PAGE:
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In response to a question from a member of the public about the Council’s engagement process and a statement by the interim corporate director of Community Engagement and Wellbeing, Nadeem Murtuja who expressed an interest in non-Eurocentric engagement methods, the Interim Corporate Director of Homes and Neighbourhood acknowledged that this is being considered.



Housing Ombudsman Annual Complaints Review 2022/2023 Synopsis pdf icon PDF 134 KB

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Item was taken in conjunction with B2

Meeting received a synopsis of Housing Ombudsman Annual Complaints Review 2022/23, details of which are the following:

·         The Annual Complaints Review has revealed a sharp increase of severe maladministration findings, as individual performance reports were published for 163 landlords where the Ombudsman made most findings.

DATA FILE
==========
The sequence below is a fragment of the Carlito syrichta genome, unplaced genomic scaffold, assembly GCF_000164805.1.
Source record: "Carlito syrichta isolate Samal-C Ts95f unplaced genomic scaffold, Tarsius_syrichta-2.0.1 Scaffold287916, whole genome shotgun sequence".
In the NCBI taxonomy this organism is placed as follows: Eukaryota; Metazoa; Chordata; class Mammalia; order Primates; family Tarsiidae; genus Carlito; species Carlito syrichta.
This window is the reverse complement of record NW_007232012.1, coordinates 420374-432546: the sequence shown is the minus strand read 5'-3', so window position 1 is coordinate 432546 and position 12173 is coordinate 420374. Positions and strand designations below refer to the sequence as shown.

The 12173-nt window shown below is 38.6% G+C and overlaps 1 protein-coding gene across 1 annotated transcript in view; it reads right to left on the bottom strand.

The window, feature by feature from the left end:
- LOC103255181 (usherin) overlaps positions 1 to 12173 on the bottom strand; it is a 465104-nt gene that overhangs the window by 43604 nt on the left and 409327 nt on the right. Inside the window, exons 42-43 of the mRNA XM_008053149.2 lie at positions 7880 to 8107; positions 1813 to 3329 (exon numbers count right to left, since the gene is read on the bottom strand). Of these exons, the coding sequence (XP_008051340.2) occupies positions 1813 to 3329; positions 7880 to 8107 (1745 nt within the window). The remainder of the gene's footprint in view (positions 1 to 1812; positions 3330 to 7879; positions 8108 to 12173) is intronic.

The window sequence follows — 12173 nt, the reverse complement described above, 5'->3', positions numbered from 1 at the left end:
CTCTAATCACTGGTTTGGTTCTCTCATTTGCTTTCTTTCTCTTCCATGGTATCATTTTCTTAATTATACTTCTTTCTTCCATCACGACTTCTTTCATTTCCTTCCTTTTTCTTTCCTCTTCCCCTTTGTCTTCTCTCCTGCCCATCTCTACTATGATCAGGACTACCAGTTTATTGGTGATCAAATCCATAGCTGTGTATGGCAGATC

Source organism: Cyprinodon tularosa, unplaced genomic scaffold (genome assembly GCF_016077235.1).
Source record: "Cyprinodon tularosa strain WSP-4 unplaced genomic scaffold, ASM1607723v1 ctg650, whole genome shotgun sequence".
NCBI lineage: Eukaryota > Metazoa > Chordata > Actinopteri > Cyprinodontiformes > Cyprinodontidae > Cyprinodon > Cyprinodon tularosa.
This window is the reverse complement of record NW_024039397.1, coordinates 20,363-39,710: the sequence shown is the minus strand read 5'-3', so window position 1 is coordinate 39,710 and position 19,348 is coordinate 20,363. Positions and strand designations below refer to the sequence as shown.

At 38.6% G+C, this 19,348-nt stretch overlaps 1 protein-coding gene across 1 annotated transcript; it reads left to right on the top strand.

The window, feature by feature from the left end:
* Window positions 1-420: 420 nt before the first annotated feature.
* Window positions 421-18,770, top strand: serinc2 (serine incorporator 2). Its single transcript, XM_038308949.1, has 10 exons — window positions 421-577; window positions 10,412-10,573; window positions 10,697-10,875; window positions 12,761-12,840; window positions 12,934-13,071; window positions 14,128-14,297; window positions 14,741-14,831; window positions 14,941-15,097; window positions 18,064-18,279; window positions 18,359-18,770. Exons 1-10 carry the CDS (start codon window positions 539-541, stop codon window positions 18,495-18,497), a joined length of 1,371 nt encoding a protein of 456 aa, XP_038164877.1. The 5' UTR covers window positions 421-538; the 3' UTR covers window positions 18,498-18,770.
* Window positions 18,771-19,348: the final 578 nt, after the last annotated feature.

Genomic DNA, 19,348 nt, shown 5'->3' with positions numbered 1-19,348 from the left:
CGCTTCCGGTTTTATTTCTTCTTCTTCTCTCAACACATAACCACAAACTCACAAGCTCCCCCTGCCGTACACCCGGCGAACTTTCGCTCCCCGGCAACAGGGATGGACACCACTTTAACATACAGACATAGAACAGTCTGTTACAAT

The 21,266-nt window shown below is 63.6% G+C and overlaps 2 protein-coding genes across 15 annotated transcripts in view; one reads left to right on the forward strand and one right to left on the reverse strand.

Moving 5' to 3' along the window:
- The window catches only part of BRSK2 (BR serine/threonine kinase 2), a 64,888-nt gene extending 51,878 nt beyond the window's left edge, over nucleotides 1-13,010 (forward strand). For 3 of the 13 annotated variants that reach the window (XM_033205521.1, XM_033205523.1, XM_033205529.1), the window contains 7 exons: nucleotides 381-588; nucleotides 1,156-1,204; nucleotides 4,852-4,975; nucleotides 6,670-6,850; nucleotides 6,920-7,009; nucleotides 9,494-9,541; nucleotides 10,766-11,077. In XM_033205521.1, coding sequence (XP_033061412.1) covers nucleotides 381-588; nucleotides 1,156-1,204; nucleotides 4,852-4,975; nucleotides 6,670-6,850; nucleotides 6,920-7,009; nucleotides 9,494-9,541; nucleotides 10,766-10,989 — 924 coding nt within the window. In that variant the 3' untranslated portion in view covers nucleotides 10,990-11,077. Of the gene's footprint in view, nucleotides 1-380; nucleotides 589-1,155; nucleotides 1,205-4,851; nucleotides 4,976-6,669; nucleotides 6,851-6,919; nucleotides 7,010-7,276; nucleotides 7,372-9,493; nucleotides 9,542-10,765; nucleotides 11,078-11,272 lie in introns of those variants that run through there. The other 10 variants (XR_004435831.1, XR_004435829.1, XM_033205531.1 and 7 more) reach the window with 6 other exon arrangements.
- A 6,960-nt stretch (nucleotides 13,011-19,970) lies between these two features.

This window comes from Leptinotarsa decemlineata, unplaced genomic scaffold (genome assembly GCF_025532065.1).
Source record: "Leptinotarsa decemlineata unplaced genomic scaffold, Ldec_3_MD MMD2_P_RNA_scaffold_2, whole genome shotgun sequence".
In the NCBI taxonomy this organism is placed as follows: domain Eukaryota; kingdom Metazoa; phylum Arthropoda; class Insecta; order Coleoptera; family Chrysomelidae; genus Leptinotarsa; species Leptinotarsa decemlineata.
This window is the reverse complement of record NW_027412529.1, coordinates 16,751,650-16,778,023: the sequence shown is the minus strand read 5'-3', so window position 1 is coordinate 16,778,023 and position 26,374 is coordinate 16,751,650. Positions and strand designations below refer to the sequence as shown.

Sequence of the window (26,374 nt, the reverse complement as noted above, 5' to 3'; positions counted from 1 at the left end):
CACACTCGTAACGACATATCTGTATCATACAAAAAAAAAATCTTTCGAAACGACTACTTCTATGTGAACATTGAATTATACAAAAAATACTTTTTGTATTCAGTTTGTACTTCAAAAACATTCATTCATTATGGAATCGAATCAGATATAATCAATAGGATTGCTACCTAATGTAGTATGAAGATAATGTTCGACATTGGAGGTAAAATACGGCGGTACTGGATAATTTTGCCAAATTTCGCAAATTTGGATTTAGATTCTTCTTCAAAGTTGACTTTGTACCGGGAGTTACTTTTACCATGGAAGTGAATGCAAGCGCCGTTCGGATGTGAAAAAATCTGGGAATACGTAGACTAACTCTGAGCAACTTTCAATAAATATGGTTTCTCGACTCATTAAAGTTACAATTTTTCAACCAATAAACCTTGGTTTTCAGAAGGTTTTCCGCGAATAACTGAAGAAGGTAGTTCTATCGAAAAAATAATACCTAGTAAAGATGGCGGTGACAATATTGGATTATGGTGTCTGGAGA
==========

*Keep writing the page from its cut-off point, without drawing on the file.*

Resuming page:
·         The figures revealed a challenging picture of social housing complaints, which has seen a huge spike due to poor property conditions, legislative changes, media attention and the inquest into the death of Awaab Ishak a child who sadly died in Rochdale due to Damp and Mould.

·         The Annual Complaints Review provides a unique and comprehensive assessment of complaints in social housing, that the Ombudsman received over 5,000 complaints for the first-time last year, a 28% increase on the previous year.

·         Ombudsman has written to Chief Executives of landlords who have a maladministration rate of over 50% to bring urgent attention to the figures, that there are 91 landlords with a maladministration rate above 50%, with 25 landlords being above 75%.